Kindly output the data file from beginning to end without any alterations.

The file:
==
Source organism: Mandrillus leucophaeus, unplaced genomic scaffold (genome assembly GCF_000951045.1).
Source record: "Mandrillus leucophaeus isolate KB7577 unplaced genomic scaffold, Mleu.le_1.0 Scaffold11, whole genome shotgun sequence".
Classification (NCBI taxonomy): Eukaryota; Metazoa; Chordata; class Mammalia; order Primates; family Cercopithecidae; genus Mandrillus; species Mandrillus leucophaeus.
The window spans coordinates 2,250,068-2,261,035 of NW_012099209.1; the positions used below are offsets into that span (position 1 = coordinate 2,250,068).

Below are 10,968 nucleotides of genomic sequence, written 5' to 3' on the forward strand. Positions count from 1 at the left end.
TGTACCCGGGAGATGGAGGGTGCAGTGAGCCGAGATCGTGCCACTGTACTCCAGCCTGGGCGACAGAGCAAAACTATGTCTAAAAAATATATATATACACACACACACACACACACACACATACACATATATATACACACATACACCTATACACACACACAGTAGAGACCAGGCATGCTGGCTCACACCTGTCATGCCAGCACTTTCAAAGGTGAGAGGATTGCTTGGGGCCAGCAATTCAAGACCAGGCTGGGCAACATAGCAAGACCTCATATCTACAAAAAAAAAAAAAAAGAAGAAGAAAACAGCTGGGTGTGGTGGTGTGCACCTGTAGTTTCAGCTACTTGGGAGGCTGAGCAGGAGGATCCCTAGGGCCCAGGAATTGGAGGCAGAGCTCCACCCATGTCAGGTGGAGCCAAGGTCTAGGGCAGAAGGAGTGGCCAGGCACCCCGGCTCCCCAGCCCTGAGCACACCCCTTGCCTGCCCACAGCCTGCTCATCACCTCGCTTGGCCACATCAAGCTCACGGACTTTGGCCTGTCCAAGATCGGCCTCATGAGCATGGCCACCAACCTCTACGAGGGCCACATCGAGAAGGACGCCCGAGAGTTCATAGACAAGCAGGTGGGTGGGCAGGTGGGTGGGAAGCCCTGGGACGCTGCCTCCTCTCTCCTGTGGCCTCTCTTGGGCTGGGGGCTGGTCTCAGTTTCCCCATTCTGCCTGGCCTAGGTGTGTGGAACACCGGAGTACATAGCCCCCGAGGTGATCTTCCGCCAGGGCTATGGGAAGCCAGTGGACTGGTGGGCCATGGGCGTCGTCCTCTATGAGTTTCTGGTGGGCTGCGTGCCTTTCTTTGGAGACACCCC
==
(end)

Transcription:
Source organism: Mandrillus leucophaeus, unplaced genomic scaffold (genome assembly GCF_000951045.1).
Source record: "Mandrillus leucophaeus isolate KB7577 unplaced genomic scaffold, Mleu.le_1.0 Scaffold11, whole genome shotgun sequence".
Classification (NCBI taxonomy): Eukaryota; Metazoa; Chordata; class Mammalia; order Primates; family Cercopithecidae; genus Mandrillus; species Mandrillus leucophaeus.
The window spans coordinates 2,250,068-2,261,035 of NW_012099209.1; the positions used below are offsets into that span (position 1 = coordinate 2,250,068).

Below are 10,968 nucleotides of genomic sequence, written 5' to 3' on the forward strand. Positions count from 1 at the left end.
TGTACCCGGGAGATGGAGGGTGCAGTGAGCCGAGATCGTGCCACTGTACTCCAGCCTGGGCGACAGAGCAAAACTATGTCTAAAAAATATATATATACACACACACACACACACACACACATACACATATATATACACACATACACCTATACACACACACAGTAGAGACCAGGCATGCTGGCTCACACCTGTCATGCCAGCACTTTCAAAGGTGAGAGGATTGCTTGGGGCCAGCAATTCAAGACCAGGCTGGGCAACATAGCAAGACCTCATATCTACAAAAAAAAAAAAAAAGAAGAAGAAAACAGCTGGGTGTGGTGGTGTGCACCTGTAGTTTCAGCTACTTGGGAGGCTGAGCAGGAGGATCCCTAGGGCCCAGGAATTGGAGGCAGAGCTCCACCCATGTCAGGTGGAGCCAAGGTCTAGGGCAGAAGGAGTGGCCAGGCACCCCGGCTCCCCAGCCCTGAGCACACCCCTTGCCTGCCCACAGCCTGCTCATCACCTCGCTTGGCCACATCAAGCTCACGGACTTTGGCCTGTCCAAGATCGGCCTCATGAGCATGGCCACCAACCTCTACGAGGGCCACATCGAGAAGGACGCCCGAGAGTTCATAGACAAGCAGGTGGGTGGGCAGGTGGGTGGGAAGCCCTGGGACGCTGCCTCCTCTCTCCTGTGGCCTCTCTTGGGCTGGGGGCTGGTCTCAGTTTCCCCATTCTGCCTGGCCTAGGTGTGTGGAACACCGGAGTACATAGCCCCCGAGGTGATCTTCCGCCAGGGCTATGGGAAGCCAGTGGACTGGTGGGCCATGGGCGTCGTCCTCTATGAGTTTCTGGTGGGCTGCGTGCCTTTCTTTGGAGACACCCC